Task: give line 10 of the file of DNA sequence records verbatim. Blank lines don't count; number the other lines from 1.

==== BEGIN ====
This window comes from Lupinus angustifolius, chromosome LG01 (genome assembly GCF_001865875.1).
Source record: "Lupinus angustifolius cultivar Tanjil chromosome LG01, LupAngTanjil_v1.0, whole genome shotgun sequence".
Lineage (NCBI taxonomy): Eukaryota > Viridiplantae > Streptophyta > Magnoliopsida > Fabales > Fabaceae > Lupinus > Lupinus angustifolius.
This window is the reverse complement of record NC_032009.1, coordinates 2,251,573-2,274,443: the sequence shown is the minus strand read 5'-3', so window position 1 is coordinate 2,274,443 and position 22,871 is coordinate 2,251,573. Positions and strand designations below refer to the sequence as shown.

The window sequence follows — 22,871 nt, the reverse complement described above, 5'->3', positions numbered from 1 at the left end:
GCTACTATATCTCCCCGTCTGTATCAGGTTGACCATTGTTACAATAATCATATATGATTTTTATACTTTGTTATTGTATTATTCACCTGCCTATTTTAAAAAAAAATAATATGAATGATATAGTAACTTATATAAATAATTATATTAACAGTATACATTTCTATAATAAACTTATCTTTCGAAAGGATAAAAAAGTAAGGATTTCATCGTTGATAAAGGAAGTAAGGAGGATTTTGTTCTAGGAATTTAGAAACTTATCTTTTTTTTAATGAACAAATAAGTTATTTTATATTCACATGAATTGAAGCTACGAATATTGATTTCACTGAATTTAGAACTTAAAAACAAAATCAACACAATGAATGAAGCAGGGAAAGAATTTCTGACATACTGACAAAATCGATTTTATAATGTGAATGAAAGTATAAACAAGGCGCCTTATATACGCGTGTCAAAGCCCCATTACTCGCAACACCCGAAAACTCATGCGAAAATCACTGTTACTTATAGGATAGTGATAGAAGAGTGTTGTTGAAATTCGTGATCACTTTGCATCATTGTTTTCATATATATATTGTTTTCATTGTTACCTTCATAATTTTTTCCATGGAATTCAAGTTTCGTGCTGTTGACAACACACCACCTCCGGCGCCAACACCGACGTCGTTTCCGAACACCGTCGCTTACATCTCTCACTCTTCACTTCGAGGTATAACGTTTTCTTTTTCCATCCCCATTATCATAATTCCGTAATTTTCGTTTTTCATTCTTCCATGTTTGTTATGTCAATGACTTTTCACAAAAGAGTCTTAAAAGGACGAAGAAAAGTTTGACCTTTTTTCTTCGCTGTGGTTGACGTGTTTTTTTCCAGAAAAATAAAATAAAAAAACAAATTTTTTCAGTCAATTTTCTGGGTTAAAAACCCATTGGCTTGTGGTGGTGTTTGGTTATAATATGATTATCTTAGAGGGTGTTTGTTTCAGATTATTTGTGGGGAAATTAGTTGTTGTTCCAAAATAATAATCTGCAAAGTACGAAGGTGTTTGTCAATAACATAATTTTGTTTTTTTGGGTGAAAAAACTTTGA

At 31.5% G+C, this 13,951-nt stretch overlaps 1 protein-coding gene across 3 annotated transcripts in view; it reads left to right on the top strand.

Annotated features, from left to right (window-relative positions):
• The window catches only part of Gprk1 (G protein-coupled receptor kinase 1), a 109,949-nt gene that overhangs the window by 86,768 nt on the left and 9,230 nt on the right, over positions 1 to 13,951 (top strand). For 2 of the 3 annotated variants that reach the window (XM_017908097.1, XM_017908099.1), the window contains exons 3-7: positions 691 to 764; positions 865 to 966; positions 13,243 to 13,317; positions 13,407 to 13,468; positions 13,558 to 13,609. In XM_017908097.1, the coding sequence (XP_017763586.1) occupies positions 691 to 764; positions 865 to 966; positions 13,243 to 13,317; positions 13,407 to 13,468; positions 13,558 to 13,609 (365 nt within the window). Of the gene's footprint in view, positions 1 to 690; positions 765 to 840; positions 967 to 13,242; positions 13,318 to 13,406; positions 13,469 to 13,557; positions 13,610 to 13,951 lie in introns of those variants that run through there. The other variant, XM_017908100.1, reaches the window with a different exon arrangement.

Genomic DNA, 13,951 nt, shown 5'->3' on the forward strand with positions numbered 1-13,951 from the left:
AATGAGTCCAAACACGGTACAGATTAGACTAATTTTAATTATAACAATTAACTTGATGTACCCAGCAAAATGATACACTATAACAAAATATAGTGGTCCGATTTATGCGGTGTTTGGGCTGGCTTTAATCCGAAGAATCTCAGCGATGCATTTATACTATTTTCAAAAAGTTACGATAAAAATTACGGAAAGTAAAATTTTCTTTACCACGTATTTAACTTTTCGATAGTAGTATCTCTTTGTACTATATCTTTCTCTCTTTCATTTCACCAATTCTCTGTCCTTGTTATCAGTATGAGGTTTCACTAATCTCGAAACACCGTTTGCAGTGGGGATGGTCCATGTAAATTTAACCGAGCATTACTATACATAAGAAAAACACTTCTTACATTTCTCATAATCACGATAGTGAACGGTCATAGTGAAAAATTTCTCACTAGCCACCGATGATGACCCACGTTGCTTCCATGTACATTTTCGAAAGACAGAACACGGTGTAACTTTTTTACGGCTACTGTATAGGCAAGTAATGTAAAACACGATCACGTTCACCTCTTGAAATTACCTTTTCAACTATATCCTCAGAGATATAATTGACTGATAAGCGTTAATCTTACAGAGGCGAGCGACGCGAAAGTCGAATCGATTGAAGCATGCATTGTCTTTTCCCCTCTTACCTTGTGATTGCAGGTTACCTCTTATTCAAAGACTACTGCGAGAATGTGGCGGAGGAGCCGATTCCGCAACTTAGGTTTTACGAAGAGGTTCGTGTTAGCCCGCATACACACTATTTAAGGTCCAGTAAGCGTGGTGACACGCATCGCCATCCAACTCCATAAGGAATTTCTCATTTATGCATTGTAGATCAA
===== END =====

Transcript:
Genomic DNA, 13,951 nt, shown 5'->3' on the forward strand with positions numbered 1-13,951 from the left: